Don’t leave unintelligible comments. Seriously, extremely short comments with terrible grammar that you have to re-read over and over again in a futile attempt to make sense out of them are the worst. If you feel like something must be pointed out, but you don’t have the time, hint concisely at what it is and why it’s important. That might be enough or you’ll be asked for clarification later. If you still can’t do that, just don’t review or maybe ask to wait for your proper review for some time.

Avoid starting an unrelated discussion, because it’s likely to block or delay a submission. By doing this you’re effectively hijacking the submission for your own purposes. Don’t do that. Better create an issue or separate submission and just link to it. Maybe not right away, but once you realize the discussion isn’t directly related to what’s being reviewed.

If you want to contribute

Don’t invest too much time before consulting upstream. Otherwise, be ready to do changes in order to get things upstreamed. This doesn’t really apply to simple changes, but larger ones are better to be decided upon with maintainers to avoid producing incomplete or inappropriate implementation. If you’re fine with not upstreaming your changes, this is less important.

Look for contributing/code-style instructions. You don’t have to read them in full right away, but at least skim for important stuff. Some projects require Signed-off-by: in commits, some accept patches only through their mailing list, etc.

See if there are tests. They might be easy to write for your case. And you should always try to run all tests with and without your changes to see whether there are any regressions.

If you’ve asked for a review

Don’t disappear. Yes, this works both ways. If you’re not really interested in upstreaming and just didn’t want to keep the changes to yourself, state that right away. If you’ve lost the interest in the process, explicitly abandon the submission. Otherwise people will review, ask questions and wait for you to come back.

Clarify review comments. If something isn’t clear, it might be better to ask for more information than to make assumptions which will later turn out to be false. It’s hard to gauge when this is appropriate, but asking yourself whether your interpretation of the comment and the way to address it are unambiguous before spending time on implementation is a good idea.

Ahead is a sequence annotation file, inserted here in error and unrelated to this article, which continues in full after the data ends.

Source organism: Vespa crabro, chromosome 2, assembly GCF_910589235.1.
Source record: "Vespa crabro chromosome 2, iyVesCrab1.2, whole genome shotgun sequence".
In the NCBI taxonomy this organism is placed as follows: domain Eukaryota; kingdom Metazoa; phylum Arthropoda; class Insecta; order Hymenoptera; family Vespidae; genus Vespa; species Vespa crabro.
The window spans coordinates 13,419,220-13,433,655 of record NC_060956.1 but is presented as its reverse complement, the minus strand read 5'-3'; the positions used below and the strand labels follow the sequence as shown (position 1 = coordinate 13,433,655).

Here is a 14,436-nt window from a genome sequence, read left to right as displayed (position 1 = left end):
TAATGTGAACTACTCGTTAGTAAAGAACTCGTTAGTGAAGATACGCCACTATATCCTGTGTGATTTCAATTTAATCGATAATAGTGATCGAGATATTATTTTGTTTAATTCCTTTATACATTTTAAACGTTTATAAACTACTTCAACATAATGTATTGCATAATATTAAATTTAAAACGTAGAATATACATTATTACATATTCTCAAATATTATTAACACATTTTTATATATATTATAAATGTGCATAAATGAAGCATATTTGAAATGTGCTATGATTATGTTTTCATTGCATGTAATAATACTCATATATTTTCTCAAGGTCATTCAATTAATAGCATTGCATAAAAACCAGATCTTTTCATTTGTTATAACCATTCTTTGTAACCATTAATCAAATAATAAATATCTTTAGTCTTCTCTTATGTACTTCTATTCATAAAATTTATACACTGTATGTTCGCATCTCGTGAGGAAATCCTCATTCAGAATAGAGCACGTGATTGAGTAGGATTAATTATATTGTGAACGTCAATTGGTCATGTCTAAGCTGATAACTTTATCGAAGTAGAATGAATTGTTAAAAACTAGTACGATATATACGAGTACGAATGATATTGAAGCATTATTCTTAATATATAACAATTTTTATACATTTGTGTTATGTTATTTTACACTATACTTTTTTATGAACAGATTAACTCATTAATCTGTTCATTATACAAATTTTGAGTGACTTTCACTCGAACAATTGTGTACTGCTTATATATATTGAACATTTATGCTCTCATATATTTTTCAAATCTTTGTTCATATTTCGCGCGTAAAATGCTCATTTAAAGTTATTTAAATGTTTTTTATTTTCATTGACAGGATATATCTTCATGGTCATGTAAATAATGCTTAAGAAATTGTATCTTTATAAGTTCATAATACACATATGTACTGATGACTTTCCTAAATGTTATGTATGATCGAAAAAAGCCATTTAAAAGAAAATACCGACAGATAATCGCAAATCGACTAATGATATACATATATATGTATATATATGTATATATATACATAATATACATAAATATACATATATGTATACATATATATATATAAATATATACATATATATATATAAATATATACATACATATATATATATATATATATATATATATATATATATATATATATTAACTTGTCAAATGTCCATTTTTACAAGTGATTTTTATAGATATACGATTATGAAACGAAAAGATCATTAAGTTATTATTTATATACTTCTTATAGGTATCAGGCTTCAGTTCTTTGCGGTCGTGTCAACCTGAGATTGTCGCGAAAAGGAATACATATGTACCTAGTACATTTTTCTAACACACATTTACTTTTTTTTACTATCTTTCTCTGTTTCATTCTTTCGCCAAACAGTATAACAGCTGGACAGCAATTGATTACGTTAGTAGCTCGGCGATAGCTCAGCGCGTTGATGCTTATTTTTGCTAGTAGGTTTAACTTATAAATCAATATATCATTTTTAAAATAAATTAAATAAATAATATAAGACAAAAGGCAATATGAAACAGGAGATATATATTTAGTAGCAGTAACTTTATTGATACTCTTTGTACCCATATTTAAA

Tickets as contributions

While bug reports aren’t contributing code, they do communicate information about its operation. Similarly, feature request contribute to functional requirements.

This makes various rules from above apply to tickets as well. The most important ones would be: don’t disappear and don’t leave unintelligible comments.


People forget to get back even if they are trying to remember. This is why if you want something to be addressed, you need to draw attention to it. This is usually done by posting a comment once in a while, in worse situations you might need to use some messenger or subscribe to a mailing list. The message can be as simple as “ping” or it can be a rebase in case of a code submission. The minimal amount of time in between pings is often a week, so that it’s not too annoying.


For various reasons, things don’t go the way you wish, so transgressions are always possible. Everyone’s time is limited, people live in different time zones, unexpected shit happens, priorities and interests change.

Also keep in mind that just like doing a change can take much more effort than might seem from looking at the result, reviewing that result is trivial only for trivial changes. In general review is much more than just reading the changes, which is why complex changes require an effort to review and then re-review after they have been adjusted.

That’s it for now

I think that above sums up most of the issues I’ve encountered during review process and, hopefully, suggest reasonable ways to reduce their negative effects on the process.